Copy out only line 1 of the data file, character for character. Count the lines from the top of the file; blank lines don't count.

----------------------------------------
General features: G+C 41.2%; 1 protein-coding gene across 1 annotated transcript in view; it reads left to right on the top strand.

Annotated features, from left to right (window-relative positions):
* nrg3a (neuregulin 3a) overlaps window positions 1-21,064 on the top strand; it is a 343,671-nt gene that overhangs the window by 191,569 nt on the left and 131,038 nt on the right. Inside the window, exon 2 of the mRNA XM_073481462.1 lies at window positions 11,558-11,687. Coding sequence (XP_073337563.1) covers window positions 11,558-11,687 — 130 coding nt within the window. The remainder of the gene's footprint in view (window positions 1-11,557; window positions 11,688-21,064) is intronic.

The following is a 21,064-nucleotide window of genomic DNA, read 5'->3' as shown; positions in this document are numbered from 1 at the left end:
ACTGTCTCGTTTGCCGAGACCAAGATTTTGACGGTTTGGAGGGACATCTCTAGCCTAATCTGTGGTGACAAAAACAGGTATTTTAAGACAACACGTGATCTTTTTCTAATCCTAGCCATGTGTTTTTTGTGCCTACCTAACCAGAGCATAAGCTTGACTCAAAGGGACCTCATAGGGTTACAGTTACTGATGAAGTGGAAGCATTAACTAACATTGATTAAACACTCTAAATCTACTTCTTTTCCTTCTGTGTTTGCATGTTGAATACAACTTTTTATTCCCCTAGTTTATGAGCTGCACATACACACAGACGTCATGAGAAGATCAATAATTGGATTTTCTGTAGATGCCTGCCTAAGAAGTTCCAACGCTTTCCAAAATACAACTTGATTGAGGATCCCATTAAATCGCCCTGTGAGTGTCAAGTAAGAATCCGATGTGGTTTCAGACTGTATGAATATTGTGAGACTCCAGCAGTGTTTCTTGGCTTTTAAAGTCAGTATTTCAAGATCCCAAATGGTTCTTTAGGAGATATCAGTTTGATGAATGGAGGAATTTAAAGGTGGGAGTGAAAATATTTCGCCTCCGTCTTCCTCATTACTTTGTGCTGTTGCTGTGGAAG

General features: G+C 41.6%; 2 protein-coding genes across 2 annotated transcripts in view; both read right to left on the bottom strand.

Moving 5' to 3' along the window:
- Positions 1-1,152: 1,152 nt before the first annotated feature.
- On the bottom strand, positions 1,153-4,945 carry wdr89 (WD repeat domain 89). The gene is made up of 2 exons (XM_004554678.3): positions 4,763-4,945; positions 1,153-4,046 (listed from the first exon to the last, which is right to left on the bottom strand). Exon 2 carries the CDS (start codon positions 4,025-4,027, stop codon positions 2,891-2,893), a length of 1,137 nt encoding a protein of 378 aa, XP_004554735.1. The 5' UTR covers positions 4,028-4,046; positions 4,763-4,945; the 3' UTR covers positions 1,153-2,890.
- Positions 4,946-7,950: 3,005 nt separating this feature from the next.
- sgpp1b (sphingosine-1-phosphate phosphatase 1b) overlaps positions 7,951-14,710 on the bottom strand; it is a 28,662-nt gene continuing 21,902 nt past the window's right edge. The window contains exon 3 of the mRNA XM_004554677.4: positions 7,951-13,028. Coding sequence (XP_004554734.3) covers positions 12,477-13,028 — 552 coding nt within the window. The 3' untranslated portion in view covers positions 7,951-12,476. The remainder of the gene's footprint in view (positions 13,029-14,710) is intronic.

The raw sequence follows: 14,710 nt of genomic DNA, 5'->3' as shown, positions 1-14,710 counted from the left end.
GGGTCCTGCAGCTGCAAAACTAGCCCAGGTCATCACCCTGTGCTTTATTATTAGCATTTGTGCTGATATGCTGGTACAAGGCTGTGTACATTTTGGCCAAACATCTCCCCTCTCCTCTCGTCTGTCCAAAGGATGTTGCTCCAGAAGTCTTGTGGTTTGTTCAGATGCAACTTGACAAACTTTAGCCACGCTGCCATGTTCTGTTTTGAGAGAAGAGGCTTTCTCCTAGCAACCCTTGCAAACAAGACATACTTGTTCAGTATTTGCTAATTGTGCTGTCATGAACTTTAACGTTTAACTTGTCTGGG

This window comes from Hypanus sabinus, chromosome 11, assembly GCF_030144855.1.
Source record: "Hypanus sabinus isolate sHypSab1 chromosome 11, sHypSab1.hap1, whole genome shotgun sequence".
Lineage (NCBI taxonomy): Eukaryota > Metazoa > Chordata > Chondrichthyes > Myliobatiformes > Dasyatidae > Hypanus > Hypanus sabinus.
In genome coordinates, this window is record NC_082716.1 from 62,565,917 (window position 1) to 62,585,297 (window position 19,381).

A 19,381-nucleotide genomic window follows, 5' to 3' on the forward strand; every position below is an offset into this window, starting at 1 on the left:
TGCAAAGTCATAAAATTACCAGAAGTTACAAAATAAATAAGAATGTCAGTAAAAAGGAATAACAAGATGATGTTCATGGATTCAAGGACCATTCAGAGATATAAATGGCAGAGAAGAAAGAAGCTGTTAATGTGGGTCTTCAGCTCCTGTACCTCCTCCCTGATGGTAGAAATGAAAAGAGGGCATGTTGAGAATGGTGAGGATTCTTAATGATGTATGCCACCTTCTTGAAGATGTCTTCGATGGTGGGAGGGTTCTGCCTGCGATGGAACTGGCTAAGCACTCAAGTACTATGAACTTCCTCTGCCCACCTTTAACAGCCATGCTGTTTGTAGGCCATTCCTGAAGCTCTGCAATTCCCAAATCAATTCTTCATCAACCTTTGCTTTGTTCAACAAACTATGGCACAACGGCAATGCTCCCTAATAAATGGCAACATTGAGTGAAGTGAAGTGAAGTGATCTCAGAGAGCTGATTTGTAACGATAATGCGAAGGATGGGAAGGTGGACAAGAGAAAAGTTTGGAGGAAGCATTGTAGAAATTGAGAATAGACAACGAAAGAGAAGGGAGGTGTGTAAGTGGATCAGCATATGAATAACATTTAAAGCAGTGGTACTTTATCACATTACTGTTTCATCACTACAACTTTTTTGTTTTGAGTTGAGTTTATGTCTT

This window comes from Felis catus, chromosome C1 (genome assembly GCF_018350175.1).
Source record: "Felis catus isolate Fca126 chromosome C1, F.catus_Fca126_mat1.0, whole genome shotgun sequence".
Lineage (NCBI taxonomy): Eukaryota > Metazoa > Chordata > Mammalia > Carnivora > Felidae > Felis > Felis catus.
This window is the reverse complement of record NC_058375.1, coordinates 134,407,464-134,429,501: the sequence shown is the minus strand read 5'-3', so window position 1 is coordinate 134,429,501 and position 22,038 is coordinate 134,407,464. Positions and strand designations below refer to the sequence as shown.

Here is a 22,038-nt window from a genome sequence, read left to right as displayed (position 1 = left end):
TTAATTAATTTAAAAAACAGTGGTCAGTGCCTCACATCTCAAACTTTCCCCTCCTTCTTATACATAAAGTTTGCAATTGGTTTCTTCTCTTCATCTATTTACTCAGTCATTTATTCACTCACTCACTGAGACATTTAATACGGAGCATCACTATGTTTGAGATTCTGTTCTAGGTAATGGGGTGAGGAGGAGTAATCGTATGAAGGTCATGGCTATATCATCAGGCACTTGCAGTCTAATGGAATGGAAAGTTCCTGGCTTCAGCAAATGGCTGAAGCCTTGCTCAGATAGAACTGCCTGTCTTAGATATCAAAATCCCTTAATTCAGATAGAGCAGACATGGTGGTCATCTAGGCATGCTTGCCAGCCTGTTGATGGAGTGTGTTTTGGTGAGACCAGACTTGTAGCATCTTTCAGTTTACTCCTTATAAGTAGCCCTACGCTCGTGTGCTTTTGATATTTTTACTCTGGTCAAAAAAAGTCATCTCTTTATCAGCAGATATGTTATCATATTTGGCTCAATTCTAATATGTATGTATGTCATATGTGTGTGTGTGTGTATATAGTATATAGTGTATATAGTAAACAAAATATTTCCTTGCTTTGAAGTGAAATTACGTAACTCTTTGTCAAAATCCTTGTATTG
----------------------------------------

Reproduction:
General features: G+C 41.2%; 1 protein-coding gene across 1 annotated transcript in view; it reads left to right on the top strand.